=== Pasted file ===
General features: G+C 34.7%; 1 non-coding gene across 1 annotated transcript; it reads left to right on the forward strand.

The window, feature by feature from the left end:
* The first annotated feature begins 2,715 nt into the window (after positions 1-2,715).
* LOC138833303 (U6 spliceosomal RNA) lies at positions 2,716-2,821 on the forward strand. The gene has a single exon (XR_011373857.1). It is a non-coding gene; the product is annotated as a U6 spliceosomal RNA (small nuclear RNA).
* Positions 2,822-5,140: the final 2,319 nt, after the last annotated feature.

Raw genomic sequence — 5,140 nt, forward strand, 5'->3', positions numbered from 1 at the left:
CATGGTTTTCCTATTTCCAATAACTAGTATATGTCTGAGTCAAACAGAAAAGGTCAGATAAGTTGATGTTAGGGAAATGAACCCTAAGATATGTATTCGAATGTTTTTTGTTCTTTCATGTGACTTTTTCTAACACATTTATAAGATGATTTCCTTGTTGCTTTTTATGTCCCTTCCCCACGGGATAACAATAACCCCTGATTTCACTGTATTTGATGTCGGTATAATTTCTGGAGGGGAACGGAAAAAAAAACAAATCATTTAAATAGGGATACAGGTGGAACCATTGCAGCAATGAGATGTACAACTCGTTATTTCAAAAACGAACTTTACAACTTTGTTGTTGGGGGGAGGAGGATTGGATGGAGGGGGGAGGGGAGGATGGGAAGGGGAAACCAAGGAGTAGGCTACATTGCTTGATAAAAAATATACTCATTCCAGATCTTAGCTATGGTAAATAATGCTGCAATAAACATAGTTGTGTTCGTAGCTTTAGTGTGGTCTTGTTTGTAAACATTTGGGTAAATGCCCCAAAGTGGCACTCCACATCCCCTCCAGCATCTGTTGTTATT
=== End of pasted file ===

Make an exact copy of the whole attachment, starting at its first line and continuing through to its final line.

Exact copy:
General features: G+C 34.7%; 1 non-coding gene across 1 annotated transcript; it reads left to right on the forward strand.

The window, feature by feature from the left end:
* The first annotated feature begins 2,715 nt into the window (after positions 1-2,715).
* LOC138833303 (U6 spliceosomal RNA) lies at positions 2,716-2,821 on the forward strand. The gene has a single exon (XR_011373857.1). It is a non-coding gene; the product is annotated as a U6 spliceosomal RNA (small nuclear RNA).
* Positions 2,822-5,140: the final 2,319 nt, after the last annotated feature.

Raw genomic sequence — 5,140 nt, forward strand, 5'->3', positions numbered from 1 at the left:
CATGGTTTTCCTATTTCCAATAACTAGTATATGTCTGAGTCAAACAGAAAAGGTCAGATAAGTTGATGTTAGGGAAATGAACCCTAAGATATGTATTCGAATGTTTTTTGTTCTTTCATGTGACTTTTTCTAACACATTTATAAGATGATTTCCTTGTTGCTTTTTATGTCCCTTCCCCACGGGATAACAATAACCCCTGATTTCACTGTATTTGATGTCGGTATAATTTCTGGAGGGGAACGGAAAAAAAAACAAATCATTTAAATAGGGATACAGGTGGAACCATTGCAGCAATGAGATGTACAACTCGTTATTTCAAAAACGAACTTTACAACTTTGTTGTTGGGGGGAGGAGGATTGGATGGAGGGGGGAGGGGAGGATGGGAAGGGGAAACCAAGGAGTAGGCTACATTGCTTGATAAAAAATATACTCATTCCAGATCTTAGCTATGGTAAATAATGCTGCAATAAACATAGTTGTGTTCGTAGCTTTAGTGTGGTCTTGTTTGTAAACATTTGGGTAAATGCCCCAAAGTGGCACTCCACATCCCCTCCAGCATCTGTTGTTATT